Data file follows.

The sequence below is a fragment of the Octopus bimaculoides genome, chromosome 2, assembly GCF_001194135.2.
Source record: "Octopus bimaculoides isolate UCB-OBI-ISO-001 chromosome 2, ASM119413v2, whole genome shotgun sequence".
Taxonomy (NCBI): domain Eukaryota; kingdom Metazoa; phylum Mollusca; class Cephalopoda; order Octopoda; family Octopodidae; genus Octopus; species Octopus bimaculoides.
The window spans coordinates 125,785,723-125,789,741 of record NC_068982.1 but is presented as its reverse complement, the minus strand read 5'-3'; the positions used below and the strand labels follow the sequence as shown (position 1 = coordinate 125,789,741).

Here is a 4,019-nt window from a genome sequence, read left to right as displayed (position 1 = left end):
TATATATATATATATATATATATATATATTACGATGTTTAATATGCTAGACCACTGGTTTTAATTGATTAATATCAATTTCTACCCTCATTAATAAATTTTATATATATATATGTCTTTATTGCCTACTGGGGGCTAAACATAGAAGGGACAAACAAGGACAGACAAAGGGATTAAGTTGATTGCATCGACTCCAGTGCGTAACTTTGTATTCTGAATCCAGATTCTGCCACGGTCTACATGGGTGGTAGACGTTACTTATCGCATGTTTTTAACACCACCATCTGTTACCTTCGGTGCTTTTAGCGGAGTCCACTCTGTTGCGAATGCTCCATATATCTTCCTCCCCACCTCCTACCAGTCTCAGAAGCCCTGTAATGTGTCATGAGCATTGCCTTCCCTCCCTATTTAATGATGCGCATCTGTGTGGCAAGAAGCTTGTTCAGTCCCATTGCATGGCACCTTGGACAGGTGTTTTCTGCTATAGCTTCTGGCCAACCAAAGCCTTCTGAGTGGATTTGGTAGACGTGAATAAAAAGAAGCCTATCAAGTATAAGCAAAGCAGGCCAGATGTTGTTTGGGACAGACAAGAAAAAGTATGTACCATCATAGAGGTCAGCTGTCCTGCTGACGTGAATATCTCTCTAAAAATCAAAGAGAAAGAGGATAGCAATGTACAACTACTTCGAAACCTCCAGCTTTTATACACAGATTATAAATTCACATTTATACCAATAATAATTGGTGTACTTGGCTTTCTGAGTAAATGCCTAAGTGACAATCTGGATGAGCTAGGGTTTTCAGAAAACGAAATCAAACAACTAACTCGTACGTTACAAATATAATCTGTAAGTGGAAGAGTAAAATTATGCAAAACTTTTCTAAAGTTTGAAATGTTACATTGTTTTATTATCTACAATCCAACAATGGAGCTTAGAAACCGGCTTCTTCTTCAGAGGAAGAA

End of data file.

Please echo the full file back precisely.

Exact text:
The sequence below is a fragment of the Octopus bimaculoides genome, chromosome 2, assembly GCF_001194135.2.
Source record: "Octopus bimaculoides isolate UCB-OBI-ISO-001 chromosome 2, ASM119413v2, whole genome shotgun sequence".
Taxonomy (NCBI): domain Eukaryota; kingdom Metazoa; phylum Mollusca; class Cephalopoda; order Octopoda; family Octopodidae; genus Octopus; species Octopus bimaculoides.
The window spans coordinates 125,785,723-125,789,741 of record NC_068982.1 but is presented as its reverse complement, the minus strand read 5'-3'; the positions used below and the strand labels follow the sequence as shown (position 1 = coordinate 125,789,741).

Here is a 4,019-nt window from a genome sequence, read left to right as displayed (position 1 = left end):
TATATATATATATATATATATATATATATTACGATGTTTAATATGCTAGACCACTGGTTTTAATTGATTAATATCAATTTCTACCCTCATTAATAAATTTTATATATATATATGTCTTTATTGCCTACTGGGGGCTAAACATAGAAGGGACAAACAAGGACAGACAAAGGGATTAAGTTGATTGCATCGACTCCAGTGCGTAACTTTGTATTCTGAATCCAGATTCTGCCACGGTCTACATGGGTGGTAGACGTTACTTATCGCATGTTTTTAACACCACCATCTGTTACCTTCGGTGCTTTTAGCGGAGTCCACTCTGTTGCGAATGCTCCATATATCTTCCTCCCCACCTCCTACCAGTCTCAGAAGCCCTGTAATGTGTCATGAGCATTGCCTTCCCTCCCTATTTAATGATGCGCATCTGTGTGGCAAGAAGCTTGTTCAGTCCCATTGCATGGCACCTTGGACAGGTGTTTTCTGCTATAGCTTCTGGCCAACCAAAGCCTTCTGAGTGGATTTGGTAGACGTGAATAAAAAGAAGCCTATCAAGTATAAGCAAAGCAGGCCAGATGTTGTTTGGGACAGACAAGAAAAAGTATGTACCATCATAGAGGTCAGCTGTCCTGCTGACGTGAATATCTCTCTAAAAATCAAAGAGAAAGAGGATAGCAATGTACAACTACTTCGAAACCTCCAGCTTTTATACACAGATTATAAATTCACATTTATACCAATAATAATTGGTGTACTTGGCTTTCTGAGTAAATGCCTAAGTGACAATCTGGATGAGCTAGGGTTTTCAGAAAACGAAATCAAACAACTAACTCGTACGTTACAAATATAATCTGTAAGTGGAAGAGTAAAATTATGCAAAACTTTTCTAAAGTTTGAAATGTTACATTGTTTTATTATCTACAATCCAACAATGGAGCTTAGAAACCGGCTTCTTCTTCAGAGGAAGAA